‘On marriage freedom, Israel as bad as Iran’
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‘On marriage freedom, Israel as bad as Iran’

In map published by progressive NGO Hiddush, Jewish state is the only democracy that imposes ‘severe restrictions’ on unions

Aaron Kalman is a former writer and breaking news editor for the Times of Israel

Illustrative photo of a wedding (Moshe Shai/Flash90)
Illustrative photo of a wedding (Moshe Shai/Flash90)

Hiddush, an Israeli NGO that monitors religious freedom, claimed Sunday that Israel is ranked in the bottom 23 percent of world nations in terms of the restrictions it imposes on marriage — on a par with countries such as Saudi Arabia, North Korea and Iran.

The NGO posted a map of the world that groups countries based on a scale of three “freedom levels,” from worst to best — “severe restrictions” (0); “partial restrictions” (1); and “freedom of marriage” (2).

Israel was described as having “severe restrictions”: A list on the Hiddush website described — next to Israel’s entry — the restrictions imposed by the country’s Orthodox rabbinic establishment on people who wish to marry.

“Only recognized religious marriage ceremonies are allowed,” the text read. “For Jews, only weddings that are held according to strict Orthodox standards are accepted. There is no option for civil marriage or interfaith marriage. Weddings conducted outside of the country are recognized. 300,000 citizens are defined as ‘without religion’ and they are unable to get married in the country.”

“The main objective of the map was to illustrate Israel’s dire position alongside the most backward of Muslim countries, far from acceptable practice in the democratic world,” said Hiddush president, Rabbi Uri Regev. “We’re hoping the harsh picture arising from the map will help advance a policy change in Israel that will lead to complete freedom of marriage.”

Regev argued that freedom to marry without discrimination was not only a universal human right, but in line with the vision set forth in Israel’s Declaration of Independence.

Of the 194 countries marked on the map, 93 countries (48%), including most Western democracies, have total freedom; 56  governments (29%), including those of India and Turkey, impose “partial restrictions”; and 45 countries (23%) impose “severe restrictions.” Israel is the only democracy in the latter, alongside most Muslim countries and North Korea.

Israel’s Orthodox establishment largely contends that, as a Jewish state, Israel must safeguard the traditional laws of marriage. Many of the limitations on marriage imposed by Jewish law were put into place due to the broad definition of what constitutes adultery. Children born of adulterous unions, and the offspring of a relationship between a Jewish man and a non-Jewish woman, are forbidden by halacha from marrying Jews.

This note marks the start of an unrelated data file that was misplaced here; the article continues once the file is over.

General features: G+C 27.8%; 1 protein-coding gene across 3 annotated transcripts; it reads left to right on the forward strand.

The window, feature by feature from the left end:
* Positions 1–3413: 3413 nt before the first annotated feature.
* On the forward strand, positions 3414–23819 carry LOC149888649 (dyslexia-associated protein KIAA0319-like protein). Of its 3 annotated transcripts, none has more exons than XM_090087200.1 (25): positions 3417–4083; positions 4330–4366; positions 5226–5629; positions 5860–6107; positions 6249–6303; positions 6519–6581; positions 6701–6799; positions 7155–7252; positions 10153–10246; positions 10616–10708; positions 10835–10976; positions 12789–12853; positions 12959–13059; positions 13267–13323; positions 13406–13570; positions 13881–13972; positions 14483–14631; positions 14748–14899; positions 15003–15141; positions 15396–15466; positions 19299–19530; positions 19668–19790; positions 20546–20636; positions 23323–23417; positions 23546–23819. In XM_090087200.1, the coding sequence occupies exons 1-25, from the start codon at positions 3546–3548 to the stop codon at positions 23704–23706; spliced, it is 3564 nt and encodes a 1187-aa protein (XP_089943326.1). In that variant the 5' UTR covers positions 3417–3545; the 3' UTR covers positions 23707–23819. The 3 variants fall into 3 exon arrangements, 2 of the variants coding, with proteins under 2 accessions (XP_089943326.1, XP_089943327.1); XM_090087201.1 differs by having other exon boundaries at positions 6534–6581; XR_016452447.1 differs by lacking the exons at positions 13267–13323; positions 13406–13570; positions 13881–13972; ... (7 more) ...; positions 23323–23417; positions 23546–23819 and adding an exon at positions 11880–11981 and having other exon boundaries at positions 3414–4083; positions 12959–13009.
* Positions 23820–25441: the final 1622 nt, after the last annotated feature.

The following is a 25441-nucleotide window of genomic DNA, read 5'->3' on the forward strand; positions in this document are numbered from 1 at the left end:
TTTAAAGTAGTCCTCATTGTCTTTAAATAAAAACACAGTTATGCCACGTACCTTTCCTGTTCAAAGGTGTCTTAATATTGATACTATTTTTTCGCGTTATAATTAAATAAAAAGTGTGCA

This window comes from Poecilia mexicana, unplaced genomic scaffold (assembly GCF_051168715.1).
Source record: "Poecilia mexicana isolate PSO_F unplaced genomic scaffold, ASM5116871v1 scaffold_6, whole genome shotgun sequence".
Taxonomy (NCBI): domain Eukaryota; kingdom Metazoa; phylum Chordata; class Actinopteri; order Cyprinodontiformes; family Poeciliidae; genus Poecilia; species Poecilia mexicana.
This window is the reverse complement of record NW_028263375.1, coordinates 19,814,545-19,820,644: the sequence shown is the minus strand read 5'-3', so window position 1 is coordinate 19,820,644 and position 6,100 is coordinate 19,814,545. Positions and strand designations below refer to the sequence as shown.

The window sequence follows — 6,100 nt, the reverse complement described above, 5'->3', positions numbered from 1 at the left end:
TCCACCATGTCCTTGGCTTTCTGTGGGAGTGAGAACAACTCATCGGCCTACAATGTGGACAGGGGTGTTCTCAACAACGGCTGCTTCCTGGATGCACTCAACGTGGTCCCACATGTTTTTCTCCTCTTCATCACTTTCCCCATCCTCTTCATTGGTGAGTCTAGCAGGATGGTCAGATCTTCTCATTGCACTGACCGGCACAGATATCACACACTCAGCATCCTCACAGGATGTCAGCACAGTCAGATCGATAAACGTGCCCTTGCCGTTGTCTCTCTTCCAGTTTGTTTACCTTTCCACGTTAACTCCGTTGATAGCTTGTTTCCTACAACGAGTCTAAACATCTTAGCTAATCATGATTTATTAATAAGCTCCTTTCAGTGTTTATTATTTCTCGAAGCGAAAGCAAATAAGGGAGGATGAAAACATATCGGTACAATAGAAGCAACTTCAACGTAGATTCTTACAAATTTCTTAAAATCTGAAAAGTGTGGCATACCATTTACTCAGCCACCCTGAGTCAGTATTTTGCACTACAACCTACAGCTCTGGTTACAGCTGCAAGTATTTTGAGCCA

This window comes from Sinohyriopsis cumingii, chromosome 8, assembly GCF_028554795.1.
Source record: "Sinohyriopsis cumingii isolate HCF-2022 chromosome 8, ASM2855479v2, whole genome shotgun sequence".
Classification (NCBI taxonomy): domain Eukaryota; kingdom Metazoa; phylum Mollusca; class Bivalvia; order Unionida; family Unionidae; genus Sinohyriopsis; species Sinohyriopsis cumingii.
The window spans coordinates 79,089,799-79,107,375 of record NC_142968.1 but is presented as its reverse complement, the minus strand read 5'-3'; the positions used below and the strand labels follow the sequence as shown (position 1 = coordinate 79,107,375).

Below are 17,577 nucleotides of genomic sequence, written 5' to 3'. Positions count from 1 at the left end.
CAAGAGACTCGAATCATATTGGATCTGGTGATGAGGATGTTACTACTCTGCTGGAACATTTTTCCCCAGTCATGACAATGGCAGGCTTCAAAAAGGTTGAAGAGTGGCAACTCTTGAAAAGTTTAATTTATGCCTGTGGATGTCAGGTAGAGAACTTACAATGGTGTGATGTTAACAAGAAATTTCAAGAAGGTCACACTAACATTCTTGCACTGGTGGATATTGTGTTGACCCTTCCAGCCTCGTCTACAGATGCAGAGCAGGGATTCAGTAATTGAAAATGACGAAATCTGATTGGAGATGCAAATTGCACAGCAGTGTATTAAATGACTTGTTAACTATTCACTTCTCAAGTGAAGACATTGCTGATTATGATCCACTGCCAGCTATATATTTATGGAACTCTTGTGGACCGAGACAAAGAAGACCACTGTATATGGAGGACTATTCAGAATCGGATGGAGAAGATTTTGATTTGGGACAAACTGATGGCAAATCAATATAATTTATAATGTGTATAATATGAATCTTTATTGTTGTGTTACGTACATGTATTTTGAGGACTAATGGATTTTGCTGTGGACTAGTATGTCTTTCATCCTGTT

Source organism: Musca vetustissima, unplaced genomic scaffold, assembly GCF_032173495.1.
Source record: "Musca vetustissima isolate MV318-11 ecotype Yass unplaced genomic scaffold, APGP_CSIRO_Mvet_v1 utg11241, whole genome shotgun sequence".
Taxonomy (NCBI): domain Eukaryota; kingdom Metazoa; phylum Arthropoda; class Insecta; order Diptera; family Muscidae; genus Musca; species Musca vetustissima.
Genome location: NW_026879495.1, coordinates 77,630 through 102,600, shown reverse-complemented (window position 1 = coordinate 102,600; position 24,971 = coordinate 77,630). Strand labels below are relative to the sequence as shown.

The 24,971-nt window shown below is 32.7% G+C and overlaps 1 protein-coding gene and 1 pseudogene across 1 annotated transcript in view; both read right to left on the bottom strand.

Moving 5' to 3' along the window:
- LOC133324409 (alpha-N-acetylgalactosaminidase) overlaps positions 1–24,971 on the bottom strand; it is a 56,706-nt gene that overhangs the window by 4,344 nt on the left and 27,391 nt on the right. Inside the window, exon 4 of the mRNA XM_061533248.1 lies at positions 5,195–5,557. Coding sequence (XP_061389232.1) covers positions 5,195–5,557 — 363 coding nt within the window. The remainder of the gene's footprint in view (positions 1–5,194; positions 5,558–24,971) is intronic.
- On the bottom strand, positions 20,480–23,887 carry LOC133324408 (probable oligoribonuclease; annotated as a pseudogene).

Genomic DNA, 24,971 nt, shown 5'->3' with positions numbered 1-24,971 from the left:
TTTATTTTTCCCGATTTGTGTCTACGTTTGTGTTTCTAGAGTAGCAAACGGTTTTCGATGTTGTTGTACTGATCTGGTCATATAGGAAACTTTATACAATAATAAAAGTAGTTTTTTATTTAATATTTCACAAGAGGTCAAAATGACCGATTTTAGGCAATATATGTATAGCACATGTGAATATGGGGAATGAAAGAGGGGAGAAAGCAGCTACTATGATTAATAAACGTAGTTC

Reached for comment, Nachman Rosenberg, a senior aide of Rabbi David Stav — a leading contender for the position of Ashkenazi chief rabbi — called Hiddush “extremist” and said Orthodox restrictions were in line with the vision propounded by Israel’s founders. 

In a map published by Hiddush, Israel can be seen among other countries that impose 'severe restrictions' on marriage. (photo credit: hiddush.org)
In a map published by Hiddush, Israel can be seen among other countries that impose ‘severe restrictions’ on marriage. (photo credit: hiddush.org)

“We should be less concerned with questionable, biased ‘research’ from extremist factions and more focused on the survival and continuity of the Jewish people,” Rosenberg told The Times of Israel. “The negative state of marriage and divorce in Israel is mostly the result of dirty bureaucracy and politics, which has nothing to do with Jewish tradition.”

Rosenberg cited a recent report to the effect that “more than 80% of Israelis are indeed in favor of a religious Jewish marriage ceremony.”

Opposition leader Shelly Yachimovich (Labor Party) acknowledged that most Israelis prefer to marry according to Jewish tradition, but “that doesn’t mean for one second that we can allow ourselves to coerce those who can’t do so, or aren’t interested in doing so,” she said. “We’re a Western and modern state, and the choice between getting married according to Jewish law and civil marriage is a basic and necessary choice in a democracy.”

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